This can depend on several factors:
It is possible for the device to maintain the duty cycle, or transmit some downlink data at the same time, or not demodulate the data due to interference.
There are many more reasons.
However, this does not necessarily mean that messages are lost because packets can indeed be received by 2 gateways.
Duty cycle limitation is applied to transmission, not reception
Yes. An 8-channel gateway is actually rather complex, it can receive on 8 different frequencies, it can theoretically actually receive two signals at different spreading factors on the same frequency at the same time.
At some stages of the receive process there are a number of dynamically assigned “engines” which can work the problem, and if they are all assigned chasing other possibilities (even false ones), a possibly valid signal might not be investigated.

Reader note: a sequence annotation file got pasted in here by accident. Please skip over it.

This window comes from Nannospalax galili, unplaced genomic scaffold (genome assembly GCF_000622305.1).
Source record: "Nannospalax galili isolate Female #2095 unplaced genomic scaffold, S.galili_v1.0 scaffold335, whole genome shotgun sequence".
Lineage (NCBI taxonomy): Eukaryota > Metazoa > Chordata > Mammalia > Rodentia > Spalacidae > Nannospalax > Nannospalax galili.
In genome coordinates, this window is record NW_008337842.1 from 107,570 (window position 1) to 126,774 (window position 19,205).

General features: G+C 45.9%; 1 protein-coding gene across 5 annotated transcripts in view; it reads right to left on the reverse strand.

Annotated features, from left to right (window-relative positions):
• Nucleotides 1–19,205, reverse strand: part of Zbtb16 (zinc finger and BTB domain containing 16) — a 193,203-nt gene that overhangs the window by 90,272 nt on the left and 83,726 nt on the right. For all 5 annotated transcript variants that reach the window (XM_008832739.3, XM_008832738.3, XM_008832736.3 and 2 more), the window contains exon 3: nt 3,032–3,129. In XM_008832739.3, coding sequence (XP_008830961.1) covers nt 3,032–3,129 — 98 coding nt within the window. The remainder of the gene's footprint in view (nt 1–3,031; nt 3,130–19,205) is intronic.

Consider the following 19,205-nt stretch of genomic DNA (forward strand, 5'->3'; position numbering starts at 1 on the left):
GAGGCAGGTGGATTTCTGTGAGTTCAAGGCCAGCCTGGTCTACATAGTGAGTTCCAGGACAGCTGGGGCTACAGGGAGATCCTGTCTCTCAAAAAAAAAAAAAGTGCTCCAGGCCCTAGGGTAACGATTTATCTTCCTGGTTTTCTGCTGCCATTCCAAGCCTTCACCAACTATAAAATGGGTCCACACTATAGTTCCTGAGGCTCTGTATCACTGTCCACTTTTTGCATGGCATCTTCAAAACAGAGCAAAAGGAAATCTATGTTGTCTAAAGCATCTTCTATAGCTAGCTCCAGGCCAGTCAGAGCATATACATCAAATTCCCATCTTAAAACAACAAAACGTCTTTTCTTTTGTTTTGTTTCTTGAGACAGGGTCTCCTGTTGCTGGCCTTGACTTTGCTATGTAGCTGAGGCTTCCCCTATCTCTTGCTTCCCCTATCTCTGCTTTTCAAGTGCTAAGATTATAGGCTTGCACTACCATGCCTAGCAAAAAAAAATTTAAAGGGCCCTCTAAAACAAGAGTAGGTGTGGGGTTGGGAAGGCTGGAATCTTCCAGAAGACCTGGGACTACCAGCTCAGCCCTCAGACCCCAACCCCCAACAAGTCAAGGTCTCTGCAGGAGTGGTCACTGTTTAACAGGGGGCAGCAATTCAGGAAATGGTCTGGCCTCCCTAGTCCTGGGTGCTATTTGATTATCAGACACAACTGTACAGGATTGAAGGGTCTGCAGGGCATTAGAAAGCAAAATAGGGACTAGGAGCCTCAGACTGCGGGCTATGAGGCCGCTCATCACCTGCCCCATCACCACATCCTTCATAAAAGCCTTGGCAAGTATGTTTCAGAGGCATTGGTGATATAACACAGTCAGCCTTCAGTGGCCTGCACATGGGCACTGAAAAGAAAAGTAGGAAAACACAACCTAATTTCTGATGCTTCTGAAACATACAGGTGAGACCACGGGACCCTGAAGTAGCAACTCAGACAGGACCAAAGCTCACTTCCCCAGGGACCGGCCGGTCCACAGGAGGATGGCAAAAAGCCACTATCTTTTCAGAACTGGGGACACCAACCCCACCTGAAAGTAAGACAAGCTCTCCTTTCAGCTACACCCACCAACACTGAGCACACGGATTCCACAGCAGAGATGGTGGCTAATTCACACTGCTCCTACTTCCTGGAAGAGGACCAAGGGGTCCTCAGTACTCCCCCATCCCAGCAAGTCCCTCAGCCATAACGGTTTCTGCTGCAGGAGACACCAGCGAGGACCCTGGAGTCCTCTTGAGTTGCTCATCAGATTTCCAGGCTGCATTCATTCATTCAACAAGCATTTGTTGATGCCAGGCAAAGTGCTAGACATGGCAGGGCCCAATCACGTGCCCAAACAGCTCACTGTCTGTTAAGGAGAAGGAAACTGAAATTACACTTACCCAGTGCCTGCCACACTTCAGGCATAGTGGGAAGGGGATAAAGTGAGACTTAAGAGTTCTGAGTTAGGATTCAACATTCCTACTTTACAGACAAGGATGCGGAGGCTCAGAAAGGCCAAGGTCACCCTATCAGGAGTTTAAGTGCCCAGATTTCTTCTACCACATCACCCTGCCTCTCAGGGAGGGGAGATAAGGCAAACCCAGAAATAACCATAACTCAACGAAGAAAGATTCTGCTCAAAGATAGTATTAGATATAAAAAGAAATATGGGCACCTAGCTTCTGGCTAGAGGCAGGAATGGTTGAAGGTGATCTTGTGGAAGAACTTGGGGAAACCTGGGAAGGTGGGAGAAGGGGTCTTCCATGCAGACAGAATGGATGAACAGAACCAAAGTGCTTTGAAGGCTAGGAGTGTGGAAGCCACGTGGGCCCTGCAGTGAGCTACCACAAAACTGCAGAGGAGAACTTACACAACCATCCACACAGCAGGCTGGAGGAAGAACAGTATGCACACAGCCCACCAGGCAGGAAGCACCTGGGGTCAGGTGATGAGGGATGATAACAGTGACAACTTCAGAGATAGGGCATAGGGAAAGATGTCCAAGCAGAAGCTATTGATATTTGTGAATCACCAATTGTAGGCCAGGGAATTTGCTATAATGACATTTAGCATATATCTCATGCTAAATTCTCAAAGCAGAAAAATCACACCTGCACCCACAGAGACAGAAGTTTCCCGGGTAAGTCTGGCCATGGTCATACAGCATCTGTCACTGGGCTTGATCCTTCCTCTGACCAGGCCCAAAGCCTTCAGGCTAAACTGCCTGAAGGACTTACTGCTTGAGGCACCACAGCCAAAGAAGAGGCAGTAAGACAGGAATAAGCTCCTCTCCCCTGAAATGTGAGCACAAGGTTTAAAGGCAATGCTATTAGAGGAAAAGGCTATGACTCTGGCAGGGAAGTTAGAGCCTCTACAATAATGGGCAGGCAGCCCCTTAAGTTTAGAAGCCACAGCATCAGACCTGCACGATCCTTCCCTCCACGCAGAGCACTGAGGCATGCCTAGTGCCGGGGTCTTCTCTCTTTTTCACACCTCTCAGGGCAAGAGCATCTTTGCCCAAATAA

Having a node extremely close to a gateway can actually increase the chances of this, because strong signals can weakly bleed over and appear as weak (possibly unintelligible) false signals on other channels. This could increase the number of distractions the gateway chip’s processing engines have to contend with in finding the valid signals.
Duty cycle limits theoretically apply to both types of transmitters, yes. But they only apply to transmitters hence they cannot explain why two gateways report a different subset of packets received from the same node
(Incidentally while duty cycle is thus irrelevant to the question at hand it’s also worth noting that in some regulatory schemes, 500 KHz downlinks as a gateway may transmit are considered themselves spread spectrum and so may have looser duty cycle rules, vs. the more narrowband 125 KHz uplinks sent by nodes. It’s not that either device couldn’t send the other kind of signal, but as the existent gateways can only receive multitiple narroband channels (and one wideband one) typically nodes transmit narrowband and gateways transmit wideband, but practice and regulations vary by region)